After all, BuzzFeed is the poster child for clickbait! Well, not according to Ben’s definition you see…
We’re not clickbait. We’re sharebait!
Ben’s argument comes down to how BuzzFeed defines clickbait. According to Ben, clickbait means tricking people into clicking, whereas their goal is to create content that’s share-worthy.
If your goal — as is ours at BuzzFeed — is to deliver the reader something so new, funny, revelatory, or delightful that they feel compelled to share it, you have to do work that delivers on the headline’s promise, and more.
Pronunciation: /ˈklikbāt /
Definition of clickbait in English:
(On the Internet) content whose main purpose is to attract attention and encourage visitors to click on a link to a particular web page
According to Ben, if because people feel compelled to share their content, it must mean that they’re not clickbait. After all, clickbait = trickery; and people only share content they weren’t tricked into clicking.
But they’re not necessarily mutually exclusive. If you follow the Oxford theme and if your content’s main purpose was to encourage clicks, it’s clickbait.
If we go with Oxford’s definition of clickbait, any of the following fall into the category, all of which have been used by BuzzFeed frequently:
- X Problems only Y people understand
- Survey/Poll: Are you more X or more Y?
- How well do you know X?
- This girl/guy/dog/cat did X and it’ll make you Y
- …(We could go on)
It’s pretty clear that the main purpose of these titles is to encourage users to click into the article.
How much of BuzzFeed’s content is clickbait? We did the math.
We looked at the last 1,500 posts by @BuzzFeed on Twitter to calculate how many of them were clickbait. You won’t believe what we found! (Actually you won’t be surprised at all).
A full 63% of BuzzFeed’s last 1,500 posts were clickbait. In other words, almost 2/3 of their posts had titles that didn’t inform readers directly, but rather encouraged users to click into the article to find the answer.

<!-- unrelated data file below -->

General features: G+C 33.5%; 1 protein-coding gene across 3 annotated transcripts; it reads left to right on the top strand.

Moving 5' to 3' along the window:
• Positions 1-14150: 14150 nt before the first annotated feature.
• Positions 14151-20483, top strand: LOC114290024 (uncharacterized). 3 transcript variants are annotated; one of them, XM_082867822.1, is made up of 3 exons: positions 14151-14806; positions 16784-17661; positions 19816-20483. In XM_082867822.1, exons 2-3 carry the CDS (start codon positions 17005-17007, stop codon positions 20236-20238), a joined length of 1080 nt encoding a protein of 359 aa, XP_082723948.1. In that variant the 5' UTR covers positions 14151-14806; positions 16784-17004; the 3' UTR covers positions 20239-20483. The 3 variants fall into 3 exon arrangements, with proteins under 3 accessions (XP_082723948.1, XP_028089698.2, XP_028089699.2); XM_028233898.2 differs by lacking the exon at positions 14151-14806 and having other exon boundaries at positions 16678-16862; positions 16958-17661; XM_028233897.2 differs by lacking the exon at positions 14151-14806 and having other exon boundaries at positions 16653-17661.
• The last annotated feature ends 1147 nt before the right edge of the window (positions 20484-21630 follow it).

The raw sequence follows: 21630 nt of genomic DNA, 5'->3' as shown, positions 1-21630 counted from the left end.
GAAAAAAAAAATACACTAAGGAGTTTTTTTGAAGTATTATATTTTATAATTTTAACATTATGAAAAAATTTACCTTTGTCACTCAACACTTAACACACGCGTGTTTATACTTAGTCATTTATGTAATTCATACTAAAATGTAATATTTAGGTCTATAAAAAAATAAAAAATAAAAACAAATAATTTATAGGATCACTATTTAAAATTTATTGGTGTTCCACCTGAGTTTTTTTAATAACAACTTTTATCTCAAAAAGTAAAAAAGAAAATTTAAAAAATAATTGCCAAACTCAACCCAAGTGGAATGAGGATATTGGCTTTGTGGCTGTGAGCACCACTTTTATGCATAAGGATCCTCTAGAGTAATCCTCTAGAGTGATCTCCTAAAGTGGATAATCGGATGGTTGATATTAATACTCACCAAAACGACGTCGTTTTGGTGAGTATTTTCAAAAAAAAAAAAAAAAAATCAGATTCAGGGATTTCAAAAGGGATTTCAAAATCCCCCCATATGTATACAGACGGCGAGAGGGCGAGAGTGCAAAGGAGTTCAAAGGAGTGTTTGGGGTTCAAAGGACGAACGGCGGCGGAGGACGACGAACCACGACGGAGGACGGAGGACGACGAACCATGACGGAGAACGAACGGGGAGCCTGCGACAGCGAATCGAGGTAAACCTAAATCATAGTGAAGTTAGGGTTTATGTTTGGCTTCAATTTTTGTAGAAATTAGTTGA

Of those clickbait posts, more than half (55%) were listicles, while another 13.4% were posts that encouraged users to takes quizes, polls and surveys.
So… does it work?
Ben’s post suggested that BuzzFeed’s main goal was to generate shares from their readers. So, do their clickbait posts actually generate more shares than posts with more informative titles?
We calculated the number of average retweets a clickbait post generated vs non-clickbait posts, and here’s what we found:
Surprisingly, posts with clickbait titles didn’t perform as well as informative posts. Clickbait posts generated an average of 183 retweets, less than half the 390 retweets that non-clickbait posts generated on average.
This is correlation rather than causation, of course. It shows that informative news-based posts are more likely to be shared than fun-based (or in BuzzFeed’s vocabulary, ‘wtf’) posts. But it doesn’t show whether those same fun-base posts are more shareable with clickbait or non-clickbait titles, which is what BuzzFeed is trying to optimize.
And if you define clickbait the same way as the Oxford dictionary, BuzzFeed still engages in a lot of it!
The Marketing Thought-Leader
- Lee Odden, TopRank Marketing Founder
The Social Media Professor
- Aurora Meyer, University of Missouri Adjunct Professor
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